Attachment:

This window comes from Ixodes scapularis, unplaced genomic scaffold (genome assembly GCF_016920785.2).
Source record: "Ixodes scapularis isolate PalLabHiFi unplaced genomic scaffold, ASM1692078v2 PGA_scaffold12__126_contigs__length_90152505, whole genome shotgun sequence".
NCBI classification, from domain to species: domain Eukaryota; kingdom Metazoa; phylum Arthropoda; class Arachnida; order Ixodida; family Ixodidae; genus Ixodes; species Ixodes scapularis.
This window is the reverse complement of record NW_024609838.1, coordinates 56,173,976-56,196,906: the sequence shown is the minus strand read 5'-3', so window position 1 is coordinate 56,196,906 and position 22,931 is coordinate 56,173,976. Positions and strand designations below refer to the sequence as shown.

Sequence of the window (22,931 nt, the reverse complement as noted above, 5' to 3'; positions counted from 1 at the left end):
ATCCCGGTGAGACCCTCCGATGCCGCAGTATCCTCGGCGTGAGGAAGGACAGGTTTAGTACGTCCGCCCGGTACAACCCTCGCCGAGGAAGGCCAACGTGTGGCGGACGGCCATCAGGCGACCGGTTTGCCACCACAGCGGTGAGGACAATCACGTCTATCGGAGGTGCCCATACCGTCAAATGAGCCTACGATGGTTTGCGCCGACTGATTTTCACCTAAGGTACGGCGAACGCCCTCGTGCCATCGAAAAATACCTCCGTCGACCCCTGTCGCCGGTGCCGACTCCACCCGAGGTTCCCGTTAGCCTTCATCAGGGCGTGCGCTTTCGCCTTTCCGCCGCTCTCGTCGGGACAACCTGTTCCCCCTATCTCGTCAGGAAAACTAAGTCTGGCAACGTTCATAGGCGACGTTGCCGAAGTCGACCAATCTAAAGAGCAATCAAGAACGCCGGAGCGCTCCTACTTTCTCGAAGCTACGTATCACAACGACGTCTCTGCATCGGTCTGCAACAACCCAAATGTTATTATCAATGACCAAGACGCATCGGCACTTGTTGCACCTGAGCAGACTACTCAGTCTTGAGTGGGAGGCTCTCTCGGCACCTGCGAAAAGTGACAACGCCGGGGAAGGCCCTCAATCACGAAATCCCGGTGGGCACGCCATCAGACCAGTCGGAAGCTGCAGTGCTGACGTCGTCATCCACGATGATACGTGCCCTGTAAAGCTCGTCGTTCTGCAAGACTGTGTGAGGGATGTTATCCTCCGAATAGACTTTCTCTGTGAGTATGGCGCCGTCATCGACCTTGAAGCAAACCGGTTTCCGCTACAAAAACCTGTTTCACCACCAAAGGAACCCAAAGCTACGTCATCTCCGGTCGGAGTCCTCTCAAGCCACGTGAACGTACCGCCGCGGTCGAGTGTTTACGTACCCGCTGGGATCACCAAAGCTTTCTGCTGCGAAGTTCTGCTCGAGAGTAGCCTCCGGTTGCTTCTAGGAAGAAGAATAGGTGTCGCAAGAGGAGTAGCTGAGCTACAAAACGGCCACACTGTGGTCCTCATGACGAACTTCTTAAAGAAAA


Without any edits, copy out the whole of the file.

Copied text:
This window comes from Ixodes scapularis, unplaced genomic scaffold (genome assembly GCF_016920785.2).
Source record: "Ixodes scapularis isolate PalLabHiFi unplaced genomic scaffold, ASM1692078v2 PGA_scaffold12__126_contigs__length_90152505, whole genome shotgun sequence".
NCBI classification, from domain to species: domain Eukaryota; kingdom Metazoa; phylum Arthropoda; class Arachnida; order Ixodida; family Ixodidae; genus Ixodes; species Ixodes scapularis.
This window is the reverse complement of record NW_024609838.1, coordinates 56,173,976-56,196,906: the sequence shown is the minus strand read 5'-3', so window position 1 is coordinate 56,196,906 and position 22,931 is coordinate 56,173,976. Positions and strand designations below refer to the sequence as shown.

Sequence of the window (22,931 nt, the reverse complement as noted above, 5' to 3'; positions counted from 1 at the left end):
ATCCCGGTGAGACCCTCCGATGCCGCAGTATCCTCGGCGTGAGGAAGGACAGGTTTAGTACGTCCGCCCGGTACAACCCTCGCCGAGGAAGGCCAACGTGTGGCGGACGGCCATCAGGCGACCGGTTTGCCACCACAGCGGTGAGGACAATCACGTCTATCGGAGGTGCCCATACCGTCAAATGAGCCTACGATGGTTTGCGCCGACTGATTTTCACCTAAGGTACGGCGAACGCCCTCGTGCCATCGAAAAATACCTCCGTCGACCCCTGTCGCCGGTGCCGACTCCACCCGAGGTTCCCGTTAGCCTTCATCAGGGCGTGCGCTTTCGCCTTTCCGCCGCTCTCGTCGGGACAACCTGTTCCCCCTATCTCGTCAGGAAAACTAAGTCTGGCAACGTTCATAGGCGACGTTGCCGAAGTCGACCAATCTAAAGAGCAATCAAGAACGCCGGAGCGCTCCTACTTTCTCGAAGCTACGTATCACAACGACGTCTCTGCATCGGTCTGCAACAACCCAAATGTTATTATCAATGACCAAGACGCATCGGCACTTGTTGCACCTGAGCAGACTACTCAGTCTTGAGTGGGAGGCTCTCTCGGCACCTGCGAAAAGTGACAACGCCGGGGAAGGCCCTCAATCACGAAATCCCGGTGGGCACGCCATCAGACCAGTCGGAAGCTGCAGTGCTGACGTCGTCATCCACGATGATACGTGCCCTGTAAAGCTCGTCGTTCTGCAAGACTGTGTGAGGGATGTTATCCTCCGAATAGACTTTCTCTGTGAGTATGGCGCCGTCATCGACCTTGAAGCAAACCGGTTTCCGCTACAAAAACCTGTTTCACCACCAAAGGAACCCAAAGCTACGTCATCTCCGGTCGGAGTCCTCTCAAGCCACGTGAACGTACCGCCGCGGTCGAGTGTTTACGTACCCGCTGGGATCACCAAAGCTTTCTGCTGCGAAGTTCTGCTCGAGAGTAGCCTCCGGTTGCTTCTAGGAAGAAGAATAGGTGTCGCAAGAGGAGTAGCTGAGCTACAAAACGGCCACACTGTGGTCCTCATGACGAACTTCTTAAAGAAAA